What is art if it’s not snooty? A party

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What is art if it’s not snooty? A party

With Korean pop music blaring from the corner of a sweltering downtown parking lot, young men on roller blades glide past well-heeled professionals as excited groups of young women push around grocery carts. Video art projected onto the cement walls give the space an eeriee glow. Multicoloured flags are hung from the ceiling.
Some visitors were bewildered by the sight and quickly left, while others embraced the unusual atmosphere and enjoyed the inexhaustable supply of beer and hot dogs.
The scene last week was a product of “Gogo Virus,” the second in a series of performances and exhibitions organized by Art Center Nabi, a Seoul gallery known for organizing contemporary digital art shows.
By transforming the gallery’s own underground parking lot into a ’70s-style roller rink, the exhibit was intended to be more like a party, with the fourteen participating artists hosting the “party-going” audience.
“People tend to associate art with pretension and something that can be difficult to understand,” said Jung Doo-sup, one of the artists participating in the event. “We simply wanted to show people a good time and convey that today’s art is for everyone, for the common man.”
The invitation called for exuberant people searching for new encounters, and asked them to bring roller skates, skateboards, go-carts, or anything mobile.
The buzz over interactive exhibitions began last year, spurred by Internet weblogs, known as blogs.
“Feedback is crucial for an artist, and the accessibility of it on blogs piqued my interest,” said Kim June, a long-time artist.
Hoping to tap into the rapidly expanding population of bloggers, the curator of Nabi Art Center, Choi Doo-eun, teamed up with others to create an online art magazine in the form of a blog named “Love Virus.” The magazine was part of a collaborative effort between Nabi Art Center and Cyworld.com, a popular Web site.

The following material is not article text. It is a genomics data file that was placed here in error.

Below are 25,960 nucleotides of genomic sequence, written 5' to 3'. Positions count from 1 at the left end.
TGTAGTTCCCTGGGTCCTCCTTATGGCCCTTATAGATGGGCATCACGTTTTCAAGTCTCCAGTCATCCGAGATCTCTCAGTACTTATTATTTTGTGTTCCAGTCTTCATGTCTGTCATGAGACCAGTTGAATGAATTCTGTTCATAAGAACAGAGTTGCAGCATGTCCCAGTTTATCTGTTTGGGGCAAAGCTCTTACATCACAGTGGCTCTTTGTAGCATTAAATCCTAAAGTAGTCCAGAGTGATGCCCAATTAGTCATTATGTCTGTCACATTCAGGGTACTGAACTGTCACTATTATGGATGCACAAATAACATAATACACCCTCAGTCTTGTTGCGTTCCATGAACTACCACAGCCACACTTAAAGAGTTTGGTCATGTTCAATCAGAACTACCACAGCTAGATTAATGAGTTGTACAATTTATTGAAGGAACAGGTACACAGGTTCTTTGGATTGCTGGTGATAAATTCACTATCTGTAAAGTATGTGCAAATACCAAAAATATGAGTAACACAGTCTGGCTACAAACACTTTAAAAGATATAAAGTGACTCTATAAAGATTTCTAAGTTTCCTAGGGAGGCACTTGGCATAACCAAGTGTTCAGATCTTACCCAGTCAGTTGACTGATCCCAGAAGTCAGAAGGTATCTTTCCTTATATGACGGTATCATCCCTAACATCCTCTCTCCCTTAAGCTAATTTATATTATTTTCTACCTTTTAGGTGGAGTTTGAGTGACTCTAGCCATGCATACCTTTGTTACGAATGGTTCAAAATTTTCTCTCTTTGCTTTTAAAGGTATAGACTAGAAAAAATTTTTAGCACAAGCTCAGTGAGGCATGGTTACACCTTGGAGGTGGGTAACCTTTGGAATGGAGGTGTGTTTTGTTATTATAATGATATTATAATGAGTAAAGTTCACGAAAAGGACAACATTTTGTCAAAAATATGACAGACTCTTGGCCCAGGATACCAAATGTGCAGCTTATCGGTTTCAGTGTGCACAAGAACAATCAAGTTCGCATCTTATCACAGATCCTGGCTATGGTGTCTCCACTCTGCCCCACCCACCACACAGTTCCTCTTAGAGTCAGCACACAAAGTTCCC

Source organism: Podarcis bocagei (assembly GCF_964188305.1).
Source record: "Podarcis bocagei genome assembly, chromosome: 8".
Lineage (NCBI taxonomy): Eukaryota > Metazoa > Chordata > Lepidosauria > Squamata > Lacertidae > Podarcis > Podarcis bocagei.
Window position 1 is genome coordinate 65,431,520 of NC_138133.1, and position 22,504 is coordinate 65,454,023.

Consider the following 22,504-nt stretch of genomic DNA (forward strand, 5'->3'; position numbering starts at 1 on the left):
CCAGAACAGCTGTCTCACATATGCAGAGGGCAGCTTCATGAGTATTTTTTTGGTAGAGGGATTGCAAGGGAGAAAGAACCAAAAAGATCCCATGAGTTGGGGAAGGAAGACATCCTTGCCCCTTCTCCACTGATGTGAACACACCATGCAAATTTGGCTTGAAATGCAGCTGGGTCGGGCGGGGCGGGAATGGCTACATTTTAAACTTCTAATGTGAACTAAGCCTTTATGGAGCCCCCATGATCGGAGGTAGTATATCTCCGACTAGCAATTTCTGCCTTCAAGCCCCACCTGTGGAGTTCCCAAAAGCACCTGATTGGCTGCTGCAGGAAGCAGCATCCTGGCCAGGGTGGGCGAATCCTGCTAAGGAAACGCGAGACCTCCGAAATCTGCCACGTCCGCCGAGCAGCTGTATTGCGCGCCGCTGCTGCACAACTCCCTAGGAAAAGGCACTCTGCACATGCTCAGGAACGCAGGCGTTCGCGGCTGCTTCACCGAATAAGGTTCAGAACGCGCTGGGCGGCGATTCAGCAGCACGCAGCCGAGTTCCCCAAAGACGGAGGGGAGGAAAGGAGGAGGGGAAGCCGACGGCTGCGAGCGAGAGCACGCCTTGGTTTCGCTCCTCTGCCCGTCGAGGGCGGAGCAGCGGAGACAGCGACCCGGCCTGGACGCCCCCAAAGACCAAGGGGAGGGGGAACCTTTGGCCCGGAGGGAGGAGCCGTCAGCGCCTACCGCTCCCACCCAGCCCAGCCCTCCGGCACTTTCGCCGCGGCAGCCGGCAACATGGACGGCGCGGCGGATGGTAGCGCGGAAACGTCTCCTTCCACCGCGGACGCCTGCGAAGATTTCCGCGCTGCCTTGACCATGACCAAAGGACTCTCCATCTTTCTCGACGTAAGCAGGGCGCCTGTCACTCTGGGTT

“We chose the word ‘love’ because it was the topic most discussed online,” Ms. Choi said, “and like a virus, art can invade our lives in a potent and permanent way that disintegrates all boundaries.”
“Love Virus,” which originally began as a short-term project, has now flourished into a popular online magazine with more than 60,000 online visitors a day.
Ms. Choi and the artists who chose the venue for “Gogo Virus” knew peoples’ reactions would be unpredictable. “People may initially be slightly intimidated and find the exhibit unapproachable, but that makes it more stimulating.”
The group of artists, some more experienced and some less so, assembled interactive events and provided visual effects, music, and performances for the evening. All shared the same theme, a celebration of the intricacies of human relationships.
The most entertaining event was probably the artist Lee Jung-hwa’s work titled, “Pharmacy of love.” Ms. Lee prepared special pills with messages written both by her and by online fans. Her concept was to distribute water bottles and pills to participants of the opposite sex. When one person with a bottle of water and one with a pill talked with each other, she would place a band-aid over their hearts, supposedly ‘healing’ their ailments. Unfortunately, many athletic visitors seemed more interested in taking advantage of the spacious parking lot to roller blade than participate in the art exhibit.
The artists are currently discussing holding a third event. “Our goal is to assist the public in embracing art, and in essence, embracing life,” Ms. Choi said.

by K. Tina Hyun
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